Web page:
On May 4th, 2013, TRUSIC Music had the honor and pleasure of conducting a workshop during the Writing Our Lives (WOL) conference at Danforth Middle School in Syracuse, New York. Dr. Marcelle Haddix of Syracuse University has been coordinating WOL events since 2009. WOL serves to promote to kids the importance of literacy and the positive impact writing can have on society. This WOL was centered on Hip-hop music. With this in mind, we named our workshop “TRUSIC, Lyrics, & Literacy”.
Members of TRUSIC Music took this event as an opportunity to share their approach to writing music and also to learn how some of the attending youth connect with today’s popular music. We were intrigued by many of the responses students offered. Some of the adjectives they used to describe today’s music included: nasty, emotional, and peaceful. We also asked them to name some of their favorite songs. What really stuck with us is that some kids weren’t able to tell us why these songs were their favorite. This lead to a great opportunity to introduce them to the values of TRUSIC (true, righteous, unique, successful, inspiring, and creative). We explained how music can embody these attributes and then displayed examples of how our “trusicians” incorporate these values in the writing of their music. The point we drove home with them was that TRUSIC can be applied to any and all aspects or avenues of life. We also emphasized the importance of thinking critically about the music they listen to and the messages it communicates.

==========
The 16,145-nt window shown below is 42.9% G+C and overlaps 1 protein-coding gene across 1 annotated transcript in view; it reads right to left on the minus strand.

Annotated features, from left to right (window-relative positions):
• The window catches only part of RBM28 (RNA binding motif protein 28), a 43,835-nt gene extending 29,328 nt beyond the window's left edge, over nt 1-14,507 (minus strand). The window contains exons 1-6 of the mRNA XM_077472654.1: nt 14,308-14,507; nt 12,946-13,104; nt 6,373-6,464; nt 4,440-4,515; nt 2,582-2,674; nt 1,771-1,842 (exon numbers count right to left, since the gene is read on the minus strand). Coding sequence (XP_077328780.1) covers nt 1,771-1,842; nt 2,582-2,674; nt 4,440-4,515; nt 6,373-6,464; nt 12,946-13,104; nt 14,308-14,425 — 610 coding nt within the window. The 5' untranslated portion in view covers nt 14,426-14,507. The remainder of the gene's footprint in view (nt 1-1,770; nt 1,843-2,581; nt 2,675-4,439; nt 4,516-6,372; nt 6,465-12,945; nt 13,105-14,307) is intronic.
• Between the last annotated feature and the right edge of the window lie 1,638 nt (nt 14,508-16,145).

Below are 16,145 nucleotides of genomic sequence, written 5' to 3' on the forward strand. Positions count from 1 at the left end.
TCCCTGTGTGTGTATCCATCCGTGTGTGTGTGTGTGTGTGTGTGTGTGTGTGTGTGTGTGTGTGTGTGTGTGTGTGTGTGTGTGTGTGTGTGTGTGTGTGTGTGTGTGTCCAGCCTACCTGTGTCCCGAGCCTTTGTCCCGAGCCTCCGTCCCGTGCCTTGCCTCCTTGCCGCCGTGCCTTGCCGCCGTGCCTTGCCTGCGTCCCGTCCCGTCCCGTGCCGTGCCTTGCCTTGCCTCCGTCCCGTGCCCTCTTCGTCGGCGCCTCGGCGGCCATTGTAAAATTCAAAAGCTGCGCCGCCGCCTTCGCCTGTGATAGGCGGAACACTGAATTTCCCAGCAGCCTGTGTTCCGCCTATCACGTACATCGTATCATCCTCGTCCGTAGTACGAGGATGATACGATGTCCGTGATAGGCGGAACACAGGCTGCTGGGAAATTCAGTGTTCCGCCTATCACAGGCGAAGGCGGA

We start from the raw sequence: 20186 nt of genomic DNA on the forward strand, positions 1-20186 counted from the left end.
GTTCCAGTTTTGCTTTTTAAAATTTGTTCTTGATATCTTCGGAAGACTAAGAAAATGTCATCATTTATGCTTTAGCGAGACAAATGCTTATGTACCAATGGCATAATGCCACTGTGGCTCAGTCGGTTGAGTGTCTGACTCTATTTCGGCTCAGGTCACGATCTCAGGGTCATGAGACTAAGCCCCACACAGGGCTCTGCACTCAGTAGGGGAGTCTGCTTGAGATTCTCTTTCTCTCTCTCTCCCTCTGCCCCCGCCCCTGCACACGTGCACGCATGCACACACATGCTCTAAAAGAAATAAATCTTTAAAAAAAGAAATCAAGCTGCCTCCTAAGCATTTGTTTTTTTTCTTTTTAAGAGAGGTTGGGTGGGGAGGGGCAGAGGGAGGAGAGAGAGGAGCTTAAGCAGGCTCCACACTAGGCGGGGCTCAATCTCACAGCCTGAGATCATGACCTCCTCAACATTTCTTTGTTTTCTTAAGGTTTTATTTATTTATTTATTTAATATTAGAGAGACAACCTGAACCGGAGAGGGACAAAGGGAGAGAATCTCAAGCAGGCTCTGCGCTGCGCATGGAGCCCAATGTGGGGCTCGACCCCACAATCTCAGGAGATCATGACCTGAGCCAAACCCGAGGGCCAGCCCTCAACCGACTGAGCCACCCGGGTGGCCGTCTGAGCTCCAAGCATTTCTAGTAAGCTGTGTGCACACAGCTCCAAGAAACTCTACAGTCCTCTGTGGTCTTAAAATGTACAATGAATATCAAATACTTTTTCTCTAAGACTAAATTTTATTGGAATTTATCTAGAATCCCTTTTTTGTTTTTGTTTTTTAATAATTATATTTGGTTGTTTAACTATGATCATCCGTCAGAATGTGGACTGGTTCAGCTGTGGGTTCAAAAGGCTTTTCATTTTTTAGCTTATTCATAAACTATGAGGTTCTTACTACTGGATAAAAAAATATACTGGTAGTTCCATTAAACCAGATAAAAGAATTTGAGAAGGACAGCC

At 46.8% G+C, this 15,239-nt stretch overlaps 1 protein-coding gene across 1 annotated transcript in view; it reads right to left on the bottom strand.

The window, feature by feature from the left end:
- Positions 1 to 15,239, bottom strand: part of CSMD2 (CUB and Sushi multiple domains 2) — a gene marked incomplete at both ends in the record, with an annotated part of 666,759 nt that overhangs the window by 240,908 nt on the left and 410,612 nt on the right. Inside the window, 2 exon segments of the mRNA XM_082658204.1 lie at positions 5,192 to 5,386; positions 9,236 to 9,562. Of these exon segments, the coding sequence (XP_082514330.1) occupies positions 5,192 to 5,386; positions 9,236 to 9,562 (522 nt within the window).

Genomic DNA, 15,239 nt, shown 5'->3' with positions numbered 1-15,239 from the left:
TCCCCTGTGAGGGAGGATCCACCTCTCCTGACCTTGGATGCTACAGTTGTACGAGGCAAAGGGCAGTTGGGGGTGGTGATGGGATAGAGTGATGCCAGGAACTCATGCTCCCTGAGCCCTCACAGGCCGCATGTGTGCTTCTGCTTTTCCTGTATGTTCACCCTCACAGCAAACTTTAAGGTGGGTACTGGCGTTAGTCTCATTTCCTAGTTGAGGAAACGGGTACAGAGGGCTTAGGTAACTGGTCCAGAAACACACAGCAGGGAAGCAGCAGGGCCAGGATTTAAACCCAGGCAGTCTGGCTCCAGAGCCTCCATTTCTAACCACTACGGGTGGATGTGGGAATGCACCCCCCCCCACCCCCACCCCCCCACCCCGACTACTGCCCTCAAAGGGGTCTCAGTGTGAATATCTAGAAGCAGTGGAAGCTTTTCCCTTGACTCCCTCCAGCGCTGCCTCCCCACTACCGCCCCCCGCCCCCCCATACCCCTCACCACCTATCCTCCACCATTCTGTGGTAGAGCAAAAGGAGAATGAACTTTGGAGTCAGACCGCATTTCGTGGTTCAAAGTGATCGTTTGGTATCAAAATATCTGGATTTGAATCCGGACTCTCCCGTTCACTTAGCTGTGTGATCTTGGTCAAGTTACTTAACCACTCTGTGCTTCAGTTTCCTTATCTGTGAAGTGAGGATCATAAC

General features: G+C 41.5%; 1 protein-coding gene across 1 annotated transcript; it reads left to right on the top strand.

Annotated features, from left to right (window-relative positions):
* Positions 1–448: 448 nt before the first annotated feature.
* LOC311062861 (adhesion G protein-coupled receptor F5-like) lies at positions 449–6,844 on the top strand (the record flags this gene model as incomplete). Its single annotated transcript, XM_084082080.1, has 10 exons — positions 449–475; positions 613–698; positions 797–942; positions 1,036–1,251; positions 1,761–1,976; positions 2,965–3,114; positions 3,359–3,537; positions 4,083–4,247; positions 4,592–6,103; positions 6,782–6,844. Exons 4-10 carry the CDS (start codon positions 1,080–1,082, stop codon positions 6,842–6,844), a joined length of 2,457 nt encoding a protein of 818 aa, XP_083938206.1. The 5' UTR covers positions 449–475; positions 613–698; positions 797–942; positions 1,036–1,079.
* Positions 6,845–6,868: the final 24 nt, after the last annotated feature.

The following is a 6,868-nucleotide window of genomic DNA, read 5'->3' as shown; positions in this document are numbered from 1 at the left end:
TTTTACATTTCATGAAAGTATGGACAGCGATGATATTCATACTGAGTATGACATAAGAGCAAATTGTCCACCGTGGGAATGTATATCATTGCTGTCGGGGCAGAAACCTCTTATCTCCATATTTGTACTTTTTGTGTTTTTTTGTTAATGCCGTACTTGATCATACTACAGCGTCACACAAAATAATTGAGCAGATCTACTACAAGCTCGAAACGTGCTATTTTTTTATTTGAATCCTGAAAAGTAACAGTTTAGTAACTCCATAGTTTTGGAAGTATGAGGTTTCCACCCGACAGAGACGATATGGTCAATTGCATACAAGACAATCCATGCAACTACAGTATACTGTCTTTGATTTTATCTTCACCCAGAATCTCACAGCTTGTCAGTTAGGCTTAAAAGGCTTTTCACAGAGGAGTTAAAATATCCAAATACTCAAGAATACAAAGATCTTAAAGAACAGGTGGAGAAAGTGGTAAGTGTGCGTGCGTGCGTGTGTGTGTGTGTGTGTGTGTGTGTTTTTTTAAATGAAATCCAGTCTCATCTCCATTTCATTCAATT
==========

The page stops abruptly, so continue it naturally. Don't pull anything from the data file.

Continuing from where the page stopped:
Principal Clark, of Danforth middle school, congratulated us on how well we connected with her students. She explained that this has been a struggle for many of the teachers in the contemporary school system. Truthfully, it was easy to connect with these kids because they were all TRUSIC at the core. We learned a lot from the kid’s perspective of music and what they enjoy about it. We were pleasantly surprised at how receptive the students were to TRUSIC music and we hope to continue having these conversations with more kids in the future. Also encouraging was the interaction we had with other workshop moderators at WOL. We were among a large group of TRUSIC people. This confirmed and reinforced our belief that there is definitely a market for TRUSIC music out there. We’re grateful for events like WOL that brings people together and affords us these opportunities. In the future we will look to conduct this workshop and other similar programs in more schools and urban communities throughout the state. Look out for us in a hood near you. Keep it TRUSIC.